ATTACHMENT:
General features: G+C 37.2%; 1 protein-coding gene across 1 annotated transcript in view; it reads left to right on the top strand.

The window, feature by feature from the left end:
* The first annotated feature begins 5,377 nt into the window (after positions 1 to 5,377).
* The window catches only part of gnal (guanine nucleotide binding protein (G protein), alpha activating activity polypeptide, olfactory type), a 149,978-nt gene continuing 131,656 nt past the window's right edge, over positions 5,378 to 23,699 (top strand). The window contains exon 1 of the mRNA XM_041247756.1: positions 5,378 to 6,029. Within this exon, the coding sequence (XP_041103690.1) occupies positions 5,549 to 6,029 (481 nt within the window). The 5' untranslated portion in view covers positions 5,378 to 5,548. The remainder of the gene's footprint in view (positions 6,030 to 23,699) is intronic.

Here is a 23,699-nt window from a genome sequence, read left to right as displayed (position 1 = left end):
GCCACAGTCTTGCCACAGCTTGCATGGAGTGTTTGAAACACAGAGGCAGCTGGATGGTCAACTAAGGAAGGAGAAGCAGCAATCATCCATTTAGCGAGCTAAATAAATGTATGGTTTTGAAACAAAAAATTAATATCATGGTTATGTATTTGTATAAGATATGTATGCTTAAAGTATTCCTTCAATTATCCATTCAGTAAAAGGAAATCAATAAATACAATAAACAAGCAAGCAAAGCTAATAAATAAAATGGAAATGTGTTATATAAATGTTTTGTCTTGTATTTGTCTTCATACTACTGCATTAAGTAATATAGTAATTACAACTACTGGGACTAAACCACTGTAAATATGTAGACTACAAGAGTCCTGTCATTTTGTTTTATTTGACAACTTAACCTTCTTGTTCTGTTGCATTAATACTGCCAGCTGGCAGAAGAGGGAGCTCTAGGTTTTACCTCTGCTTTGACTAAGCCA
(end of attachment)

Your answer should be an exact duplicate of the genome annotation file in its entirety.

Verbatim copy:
General features: G+C 37.2%; 1 protein-coding gene across 1 annotated transcript in view; it reads left to right on the top strand.

The window, feature by feature from the left end:
* The first annotated feature begins 5,377 nt into the window (after positions 1 to 5,377).
* The window catches only part of gnal (guanine nucleotide binding protein (G protein), alpha activating activity polypeptide, olfactory type), a 149,978-nt gene continuing 131,656 nt past the window's right edge, over positions 5,378 to 23,699 (top strand). The window contains exon 1 of the mRNA XM_041247756.1: positions 5,378 to 6,029. Within this exon, the coding sequence (XP_041103690.1) occupies positions 5,549 to 6,029 (481 nt within the window). The 5' untranslated portion in view covers positions 5,378 to 5,548. The remainder of the gene's footprint in view (positions 6,030 to 23,699) is intronic.

Here is a 23,699-nt window from a genome sequence, read left to right as displayed (position 1 = left end):
GCCACAGTCTTGCCACAGCTTGCATGGAGTGTTTGAAACACAGAGGCAGCTGGATGGTCAACTAAGGAAGGAGAAGCAGCAATCATCCATTTAGCGAGCTAAATAAATGTATGGTTTTGAAACAAAAAATTAATATCATGGTTATGTATTTGTATAAGATATGTATGCTTAAAGTATTCCTTCAATTATCCATTCAGTAAAAGGAAATCAATAAATACAATAAACAAGCAAGCAAAGCTAATAAATAAAATGGAAATGTGTTATATAAATGTTTTGTCTTGTATTTGTCTTCATACTACTGCATTAAGTAATATAGTAATTACAACTACTGGGACTAAACCACTGTAAATATGTAGACTACAAGAGTCCTGTCATTTTGTTTTATTTGACAACTTAACCTTCTTGTTCTGTTGCATTAATACTGCCAGCTGGCAGAAGAGGGAGCTCTAGGTTTTACCTCTGCTTTGACTAAGCCA